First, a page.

Q2 Industrial Market Report for Detroit, MI

Industrial Market Report

Q2 Industrial Market Report for Detroit, MI

Unlike other commercial real estate sectors that are struggling to recover from a year of pandemic shutdowns and supply chain disruptions, Detroit’s industrial sector has rebounded strongly. Due to the region’s world-class logistics infrastructure, it was able to provide just-in-time e-commerce-related warehousing and shipping during a period of immense growth in online shopping. While a lack of microchips has left the automobile manufacturing industry momentarily hamstrung, other industries, including food and agriculture, are making up for that difference, generating over $104 billion annually. The slightly elevated vacancy rate of 4.7% is evidence that the economic recovery from Covid is ongoing, but as long as the rate remains below the national average (which it should), the future remains bright in this area. Explore Q2 Industrial Market Report 2021

Q2 Industrial Market Report

Leasing

Last year’s shutdowns in response to Covid led to negative net absorption; however, that situation has reversed in 2021, as demand has increased in line with reopening, and Detroit has experienced a 335% absorption increase from Q4 of 2020 to Q2 industrial market report  of 2021. With prime locations for logistics, distribution, and warehousing due to their proximity to the Detroit airport, critical rail locations, and the Port of Detroit, the Airport District, Southern I-96 Corridor, and Farmington/Farmington Hills areas have all seen significant increases in leases signed during 2021. This growth is expected to continue as deliveries increase.

Renting

Detroit’s rent growth of 6.1% remains high in comparison to other comparable midwestern cities, such as Chicago and Cleveland. Although the flex annual rent growth was -1.3%, the specialized rent growth rate of 8.8% more than makes up the difference. Moreover, logistics rent growth remained strong at 5.8%. At $7.30/SF, the average price of industrial rent in Detroit remains affordable. Higher prices/SF can be found in along interstates 696 and 96 and to the north, while the lowest prices/SF are available in Detroit West, Detroit East, and Downriver North.

Construction

In line with regional growth generally, the largest current construction projects are in logistics (6.2 million SF). These are followed by specialized (670,000 SF) and then flex spaces (150,000 SF). Forty buildings totaling 7.1 million SF comprise the current industrial construction market.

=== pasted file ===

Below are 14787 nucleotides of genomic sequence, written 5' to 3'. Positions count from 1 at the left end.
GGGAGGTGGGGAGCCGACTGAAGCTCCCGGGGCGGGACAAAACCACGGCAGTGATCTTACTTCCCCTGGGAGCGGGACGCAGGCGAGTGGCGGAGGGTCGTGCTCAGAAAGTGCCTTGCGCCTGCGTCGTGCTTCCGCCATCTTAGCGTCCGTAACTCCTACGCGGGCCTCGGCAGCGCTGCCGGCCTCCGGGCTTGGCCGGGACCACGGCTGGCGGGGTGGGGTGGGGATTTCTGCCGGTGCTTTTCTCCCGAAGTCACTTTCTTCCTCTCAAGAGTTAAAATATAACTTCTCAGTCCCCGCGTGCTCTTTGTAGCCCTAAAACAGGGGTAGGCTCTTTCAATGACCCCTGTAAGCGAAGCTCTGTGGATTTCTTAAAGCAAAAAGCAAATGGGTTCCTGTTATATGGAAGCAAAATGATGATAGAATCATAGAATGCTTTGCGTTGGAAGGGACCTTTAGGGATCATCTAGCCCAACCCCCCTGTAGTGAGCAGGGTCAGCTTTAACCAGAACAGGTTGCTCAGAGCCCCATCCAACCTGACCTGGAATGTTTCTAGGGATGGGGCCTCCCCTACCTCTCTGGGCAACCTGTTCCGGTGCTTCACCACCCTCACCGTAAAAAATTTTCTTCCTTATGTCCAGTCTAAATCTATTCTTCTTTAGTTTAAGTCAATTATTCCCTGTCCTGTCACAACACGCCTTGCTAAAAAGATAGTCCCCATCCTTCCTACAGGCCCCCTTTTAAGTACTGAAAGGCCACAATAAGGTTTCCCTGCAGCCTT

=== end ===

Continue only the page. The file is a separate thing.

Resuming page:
Here are the top submarkets in Detroit for the second quarter:

  • Central I-96 Corridor
  • Airport District
  • Royal Oak
  • W of Van Dyke/Macomb
  • Auburn Hills

Under Construction Properties

Several of the largest properties currently under construction include the 5-building Wixom Assembly Park and a distribution center at the Oakland Logistics Park, which are both being developed by Flint Development Group out of Kansas City, as well as the Crossroads Distribution Center-North, which is being developed by Ashley Capital.

Here are the 7 largest properties that are, or were, under construction in the second quarter:

  • Building 3, 1430 E 10 Mile Rd
  • Building A 28801 Wixom Rd
  • Oakland Logistics Park 2100 S Opdyke Rd
  • Building 6, 42000 Ecorse Rd.
  • Building 1, 17991 Wahrman Rd
  • 1811 S Range Rd
  • Building 2, 7080 23 Mile Rd

Sales

Although investment activity remains subdued, the average transaction sale prices/SF of $64.39 is easily outpacing last year’s average of $48.10d/SF. Specialized industrial spaces saw the most money changing hands with $69.9 million in just 25 sales, while logistics spaces had 3 times as many deals (79) for a total of $39.9 million. Private sales transactions balanced between these two extremes with 40 sales for a total of $50 million. The larges sale was W.P. Carey’s purchase of a 2-property triple net lease portfolio for $53 million.

Economy

After the bottom fell out of employment at the beginning of last year, unemployment has remained a major problem in Michigan. Generally and, more specifically, in Detroit, where the unemployment rate is currently 9.1% (compared to the national average of 6.2%).

White collar employment seems to be rebounding more rapidly than leisure and tourism, although increased vaccination rates and limited lockdowns should help those sectors continue to recover throughout the rest of the year. Even as unemployment remains high, though, many businesses (approximately 45% of small businesses) are reporting worker shortages, which is impacting their ability to grow and contribute to the region’s economic recovery.

Manufacturing, one of the state’s top three industries, continues to report limited growth, but global supply chain issues may have a negative impact on automobile manufacturing growth in the short term. Specifically, the lack of microchips has left thousands of lots of unfinished vehicles. In response to this problem, Ford Motor Company has announced that dealers will be receiving limited inventory this summer (1/3 to 1/2 of their expected allocation). Nevertheless, Fiat Chrysler Automobiles’ new Detroit Assembly Complex and the new Jefferson North Assembly Plant plan to add approximately 5,000 new jobs in the coming months.

This is a summarized version of an office market report that was originally created by CoStar. The full report can be https://www.compass-commercial.com/industrial-real-estate-reports/.

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